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February 22, 2013 // By Katie Delach // Comments

Focusing Attention on Heart Health: Good News for Adults Taking ADHD Medication

Heart // Heart Month 2013 // Research Share this article

To celebrate February as American Heart Month, the News Blog is highlighting some of the latest heart-centric news and stories from all areas of Penn Medicine.

Heart-pills1Research studies have shown that medications commonly used to treat attention deficit hyperactivity disorder – such as Adderall, Dexedrine and Ritalin – have a modest effect on blood pressure and heart rate, leading to concern amongst the medical community and the public at large about the potential cardiovascular risks associated with using these drugs. Now, a new study from researchers at the Perelman School of Medicine at the University of Pennsylvania is helping to shed some light on the cardiovascular safety for adults using these common medications.

Using data from Medicaid and the HealthCore Integrated Research Database, Penn Medicine researchers compared the incidence rates of serious cardiovascular events in adults taking ADHD medications to rates in non-users. Incidents of interest were sudden cardiac death or ventricular arrhythmia, stroke, or heart attack.

Although ADHD medication users identified in the study were more likely to have pre-existing cardiovascular or psychiatric disorders, the study ultimately showed that adults using medication to treat ADHD were no more likely to suffer a serious cardiac event than non-users.

“It is reassuring that there’s a growing body of evidence showing no association between using these mediations and serious cardiovascular events,” said says Sean Hennessy, PharmD, PhD, associate professor of Epidemiology, and director of the Center for Pharmacoepidemiology Research and Training at Penn Medicine. “These new data provide further support that cardiovascular events are no more common in users of ADHD medications than in non-users," "The study expands upon previous and similar findings in studies that have focused specifically on cardiovascular health in kids using ADHD medications.”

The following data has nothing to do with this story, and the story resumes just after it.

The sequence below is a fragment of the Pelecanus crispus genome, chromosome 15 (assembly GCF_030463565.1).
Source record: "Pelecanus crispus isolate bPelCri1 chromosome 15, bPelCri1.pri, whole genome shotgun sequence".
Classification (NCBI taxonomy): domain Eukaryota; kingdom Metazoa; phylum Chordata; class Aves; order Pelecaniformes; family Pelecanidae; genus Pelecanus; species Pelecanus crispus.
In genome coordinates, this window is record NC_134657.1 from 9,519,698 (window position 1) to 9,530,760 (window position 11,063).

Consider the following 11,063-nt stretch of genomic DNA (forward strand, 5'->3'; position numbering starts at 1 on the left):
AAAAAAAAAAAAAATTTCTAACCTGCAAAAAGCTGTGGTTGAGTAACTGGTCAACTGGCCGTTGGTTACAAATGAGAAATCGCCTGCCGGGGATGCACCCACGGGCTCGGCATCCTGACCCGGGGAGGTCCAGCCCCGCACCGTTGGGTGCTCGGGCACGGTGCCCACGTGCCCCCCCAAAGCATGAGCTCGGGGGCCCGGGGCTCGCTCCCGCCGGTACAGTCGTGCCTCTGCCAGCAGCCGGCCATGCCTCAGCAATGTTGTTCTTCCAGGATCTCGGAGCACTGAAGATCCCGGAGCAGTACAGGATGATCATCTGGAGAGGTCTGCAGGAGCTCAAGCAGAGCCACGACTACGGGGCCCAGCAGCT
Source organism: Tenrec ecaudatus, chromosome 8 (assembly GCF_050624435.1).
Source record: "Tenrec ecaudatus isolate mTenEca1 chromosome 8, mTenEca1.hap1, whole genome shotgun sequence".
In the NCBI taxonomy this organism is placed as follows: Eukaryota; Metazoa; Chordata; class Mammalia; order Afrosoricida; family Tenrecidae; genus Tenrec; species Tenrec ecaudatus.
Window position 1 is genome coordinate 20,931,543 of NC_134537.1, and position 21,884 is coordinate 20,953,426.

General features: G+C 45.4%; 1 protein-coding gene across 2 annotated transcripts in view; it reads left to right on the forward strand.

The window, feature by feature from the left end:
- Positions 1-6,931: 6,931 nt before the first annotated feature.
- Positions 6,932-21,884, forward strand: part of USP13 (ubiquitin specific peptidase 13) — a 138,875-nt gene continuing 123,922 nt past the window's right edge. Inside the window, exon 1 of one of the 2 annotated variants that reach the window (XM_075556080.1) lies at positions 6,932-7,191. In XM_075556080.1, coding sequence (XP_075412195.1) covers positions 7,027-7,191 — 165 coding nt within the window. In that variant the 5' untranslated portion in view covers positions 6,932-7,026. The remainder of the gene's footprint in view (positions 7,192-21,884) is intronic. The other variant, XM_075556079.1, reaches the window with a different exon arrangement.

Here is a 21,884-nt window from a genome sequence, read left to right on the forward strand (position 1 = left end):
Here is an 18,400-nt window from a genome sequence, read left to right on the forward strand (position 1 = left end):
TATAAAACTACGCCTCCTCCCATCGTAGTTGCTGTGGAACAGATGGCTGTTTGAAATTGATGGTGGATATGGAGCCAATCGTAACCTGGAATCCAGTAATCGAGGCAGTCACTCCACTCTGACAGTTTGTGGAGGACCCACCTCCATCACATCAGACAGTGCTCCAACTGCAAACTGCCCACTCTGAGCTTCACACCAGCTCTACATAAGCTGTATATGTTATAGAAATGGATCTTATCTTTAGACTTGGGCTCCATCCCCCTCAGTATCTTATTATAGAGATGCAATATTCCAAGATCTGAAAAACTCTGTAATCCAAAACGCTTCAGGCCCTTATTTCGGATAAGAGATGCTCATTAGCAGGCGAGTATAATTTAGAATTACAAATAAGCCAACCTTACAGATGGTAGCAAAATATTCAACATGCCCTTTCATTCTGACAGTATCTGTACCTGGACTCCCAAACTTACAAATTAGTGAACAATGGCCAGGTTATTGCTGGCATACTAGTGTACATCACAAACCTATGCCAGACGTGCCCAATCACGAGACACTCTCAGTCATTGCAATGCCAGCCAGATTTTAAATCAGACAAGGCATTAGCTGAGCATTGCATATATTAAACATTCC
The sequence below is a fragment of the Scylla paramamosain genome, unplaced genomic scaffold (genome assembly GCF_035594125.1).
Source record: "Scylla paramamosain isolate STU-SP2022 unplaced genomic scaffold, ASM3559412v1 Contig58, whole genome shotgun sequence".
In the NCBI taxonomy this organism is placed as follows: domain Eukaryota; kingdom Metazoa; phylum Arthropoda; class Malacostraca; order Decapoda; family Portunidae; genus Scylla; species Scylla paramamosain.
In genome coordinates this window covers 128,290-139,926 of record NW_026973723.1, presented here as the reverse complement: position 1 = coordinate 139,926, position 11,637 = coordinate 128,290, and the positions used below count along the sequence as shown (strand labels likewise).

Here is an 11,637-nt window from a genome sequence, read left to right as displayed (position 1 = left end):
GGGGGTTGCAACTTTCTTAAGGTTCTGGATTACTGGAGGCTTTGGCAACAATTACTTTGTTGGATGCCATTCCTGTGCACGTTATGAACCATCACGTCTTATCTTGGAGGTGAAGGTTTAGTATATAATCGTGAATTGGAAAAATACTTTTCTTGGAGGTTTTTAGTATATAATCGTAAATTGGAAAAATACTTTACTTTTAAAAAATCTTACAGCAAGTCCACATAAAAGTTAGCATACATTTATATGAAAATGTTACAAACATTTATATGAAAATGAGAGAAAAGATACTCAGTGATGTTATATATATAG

One of the most common behavioral problems diagnosed in children, ADHD is characterized by difficulty in sustaining attention, impulsivity and hyperactivity – symptoms which carry over to adulthood in roughly 60 percent of children diagnosed with the disorder. According to data from the Centers for Disease Control and Prevention, parents report that approximately 9.5 percent of children 4-17 years of age (5.4 million) have been diagnosed with ADHD as of 2007 – an increase of 22 percent over parent-reported diagnoses from 2003.

Over the last two decades, studies have shown a drastically increasing number of patients diagnosed with ADHD. Though prevalence rates of ADHD in adults are not as well determined, rough estimates suggest 4-5 percent of adults may have been diagnosed with the disorder. Regardless of age, patients diagnosed with ADHD are most often placed on a combination of medication and behavioral treatments. To date, approximately 1.5 million adults in the U.S. use medication to treat the disorder.

"We continue to see reassuring results from these studies looking for cardiac effects of ADHD medications,” said Hennessy. “Given what we know about the increasing number of ADHD diagnoses, and the possibility that a child diagnosed with the disorder will could to struggle with the symptoms into adulthood, it is vital that we have a better understanding of how these medications are affecting long-term health.”

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